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Our 4-part series on trauma-informed care
All sessions 12:15 p.m. - 1:00 p.m.
Part 1 - 11/28/18
Why trauma-informed care matters and how it happens in Northeast Ohio
Trauma is an event, series of events, or set of circumstances that an individual experiences as physically or emotionally harmful or life-threatening and has lasting adverse effects. The series begins with a review of how trauma affects the brain and how it manifests in beliefs, behaviors, and activities of traumatized individuals. This understanding provides a perspective that helps define the hallmarks of trauma-informed agency protocols, and universal precaution against re-traumatizing vulnerable populations.
Beth Boyle, MBA
Regional Liaison
Ohio Department of Developmental Disabilities

Part 2 - 12/12/18
What does trauma-informed care look like, and how do you start?
The U.S. Substance Abuse and Mental Health Services Administration (SAMHSA) offers six core principles of trauma informed care: 1) Safety; 2) Trustworthiness and transparency; 3) Peer support and mutual self-help; 4) Collaboration and mutuality; 5) Empowerment, voice and choice; and 6) Cultural, historical and gender issues.
Sue Marasco, PhD
Director, Education & Trauma Recovery Services
May Dugan Center

Part 3 - 01/09/19 - POSTPONED UNTIL MARCH
Trauma-informed care in primary care settings
Many with trauma histories are seen in primary care. Individuals who have experienced trauma can find medical settings stressful because they often must answer personal questions or submit to physical exams that may bring up painful memories. Primary care providers in high-volume, high-demand practices can struggle to understand and meet the needs of patients affected by individual and community trauma. Trauma is a major driver of serious health conditions such as cardiac disease and cancer. Addressing it can improve the physical, behavioral, social and economic health of Ohio and Ohioans. Primary care staff and settings can improve care, health, costs and patient and provider satisfaction.
Ronald Dwinnells, MD
Chief Executive Officer
ONE Health Ohio

Part 4 - 01/23/19
Secondary trauma and compassion fatigue
There can be a cost for caring for those who care for people who experience trauma, with symptoms that include stress, fatigue and irritability and more. Secondary traumatic stress is the emotional distress that results when helping professionals face trauma experiences of another. Awareness of the effects of indirect trauma exposure is a basic part of protecting the health of those who help. Resilience is the antidote, and an important part is self-care.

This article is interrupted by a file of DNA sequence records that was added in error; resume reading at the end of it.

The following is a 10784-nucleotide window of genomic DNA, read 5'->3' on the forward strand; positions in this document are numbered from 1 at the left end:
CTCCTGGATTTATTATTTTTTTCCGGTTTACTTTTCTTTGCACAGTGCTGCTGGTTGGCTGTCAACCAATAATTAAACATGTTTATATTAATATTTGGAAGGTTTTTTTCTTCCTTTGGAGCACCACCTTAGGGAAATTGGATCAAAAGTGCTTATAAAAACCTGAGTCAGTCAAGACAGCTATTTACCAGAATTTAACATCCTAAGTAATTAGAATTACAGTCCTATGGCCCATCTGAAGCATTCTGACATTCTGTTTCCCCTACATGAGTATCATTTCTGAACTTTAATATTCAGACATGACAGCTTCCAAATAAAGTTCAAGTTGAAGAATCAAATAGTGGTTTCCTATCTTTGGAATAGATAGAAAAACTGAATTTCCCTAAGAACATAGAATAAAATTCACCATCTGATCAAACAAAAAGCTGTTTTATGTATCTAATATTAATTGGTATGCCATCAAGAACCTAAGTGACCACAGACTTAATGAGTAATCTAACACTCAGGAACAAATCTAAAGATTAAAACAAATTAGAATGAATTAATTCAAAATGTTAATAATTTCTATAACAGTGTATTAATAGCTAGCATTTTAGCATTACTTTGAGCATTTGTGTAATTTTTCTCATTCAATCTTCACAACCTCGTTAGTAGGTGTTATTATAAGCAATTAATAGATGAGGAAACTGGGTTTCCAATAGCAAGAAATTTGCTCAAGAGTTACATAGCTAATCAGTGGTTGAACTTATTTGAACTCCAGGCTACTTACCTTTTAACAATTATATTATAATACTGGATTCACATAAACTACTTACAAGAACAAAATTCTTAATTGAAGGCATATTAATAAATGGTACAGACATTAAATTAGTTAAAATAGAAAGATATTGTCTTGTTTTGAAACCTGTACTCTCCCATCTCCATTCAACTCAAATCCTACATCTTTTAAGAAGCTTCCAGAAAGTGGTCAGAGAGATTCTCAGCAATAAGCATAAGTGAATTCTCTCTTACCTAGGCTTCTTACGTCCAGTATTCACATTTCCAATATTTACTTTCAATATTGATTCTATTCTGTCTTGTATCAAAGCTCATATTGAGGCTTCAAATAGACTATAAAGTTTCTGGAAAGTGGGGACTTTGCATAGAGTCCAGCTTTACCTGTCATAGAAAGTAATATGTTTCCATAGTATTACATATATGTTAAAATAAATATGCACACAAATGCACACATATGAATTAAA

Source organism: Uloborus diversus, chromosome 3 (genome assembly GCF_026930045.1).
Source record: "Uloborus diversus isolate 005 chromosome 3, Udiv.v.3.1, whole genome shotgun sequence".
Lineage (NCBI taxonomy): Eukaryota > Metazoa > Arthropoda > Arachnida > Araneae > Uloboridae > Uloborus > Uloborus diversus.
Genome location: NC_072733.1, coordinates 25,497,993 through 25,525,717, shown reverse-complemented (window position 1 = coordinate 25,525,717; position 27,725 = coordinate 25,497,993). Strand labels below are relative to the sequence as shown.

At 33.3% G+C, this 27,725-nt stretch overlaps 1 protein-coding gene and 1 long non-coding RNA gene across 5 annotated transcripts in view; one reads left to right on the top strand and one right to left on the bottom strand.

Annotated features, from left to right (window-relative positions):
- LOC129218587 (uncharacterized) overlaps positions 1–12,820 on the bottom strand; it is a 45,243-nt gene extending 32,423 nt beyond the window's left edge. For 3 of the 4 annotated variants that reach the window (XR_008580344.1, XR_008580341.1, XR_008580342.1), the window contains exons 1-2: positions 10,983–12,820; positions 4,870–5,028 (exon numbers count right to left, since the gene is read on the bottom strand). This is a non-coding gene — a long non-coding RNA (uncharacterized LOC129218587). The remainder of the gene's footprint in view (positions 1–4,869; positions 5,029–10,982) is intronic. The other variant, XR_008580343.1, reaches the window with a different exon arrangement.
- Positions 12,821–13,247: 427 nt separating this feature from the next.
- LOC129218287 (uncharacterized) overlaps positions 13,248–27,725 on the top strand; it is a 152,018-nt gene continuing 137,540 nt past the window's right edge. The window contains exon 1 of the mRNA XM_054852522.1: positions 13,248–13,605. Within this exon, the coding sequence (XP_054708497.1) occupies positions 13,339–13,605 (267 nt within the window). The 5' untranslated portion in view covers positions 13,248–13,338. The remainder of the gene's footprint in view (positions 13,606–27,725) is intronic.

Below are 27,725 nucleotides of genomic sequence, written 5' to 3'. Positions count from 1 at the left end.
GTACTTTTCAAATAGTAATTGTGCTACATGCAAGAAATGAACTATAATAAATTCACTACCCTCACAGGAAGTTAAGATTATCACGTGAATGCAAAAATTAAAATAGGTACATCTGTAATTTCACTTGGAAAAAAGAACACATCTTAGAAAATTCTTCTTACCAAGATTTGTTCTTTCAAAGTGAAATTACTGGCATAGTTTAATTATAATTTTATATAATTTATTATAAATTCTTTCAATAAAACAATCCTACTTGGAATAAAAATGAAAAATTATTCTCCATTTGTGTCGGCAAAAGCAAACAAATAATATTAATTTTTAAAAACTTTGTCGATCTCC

Kim Kehl, BS, M.Ed
Ohio Trauma-Informed Care Project Coordinator
Ohio Dept. of Mental Health and Addiction Services

Sue Marasco, PhD
Director, Education & Trauma Recovery Services
May Dugan Center
About the presenters:
Kim Kehl, BS, M.Ed
Kim has served as Ohio’s Trauma-Informed Care Project Coordinator under the Ohio Department of Mental Health and Addiction Services (Ohio MHAS) Medical Director since 2015, collaborating with federal, state and local partners for training and adoption of trauma-informed practices across Ohio. He has previously worked with numerous Ohio agencies that include the Ohio Departments of Education, Mental Health, Health, Job and Family Services, Transportation and the Governor’s Ohio Family and Children First Council. He has an M.Ed. in Educational Leadership from Wright State University and a B.S. from Kent State University in Special and Elementary Education in 1978.
Sue Marasco, PhD
Sue joined the May Dugan Center in Cleveland in 2010 and serves as director of Trauma Recovery Services. She has devoted 20 years of study and teaching on cultural trauma. Her expertise includes the effects of trauma on the brain and how it manifests in individual’s beliefs, behaviors, and actions. Sue’s work includes strategies for creating environments, skills, and practices supportive of professionals, paraprofessionals, and peer-support staff working in the mental health and health care fields. The Center for Community Solutions honored Sue with the 2018 Anisfield-Wolf Memorial Award. In 2016, the National Alliance on Mental Illness presented her with the Mental Health Provider Award for her development of a trauma-informed classroom for adults.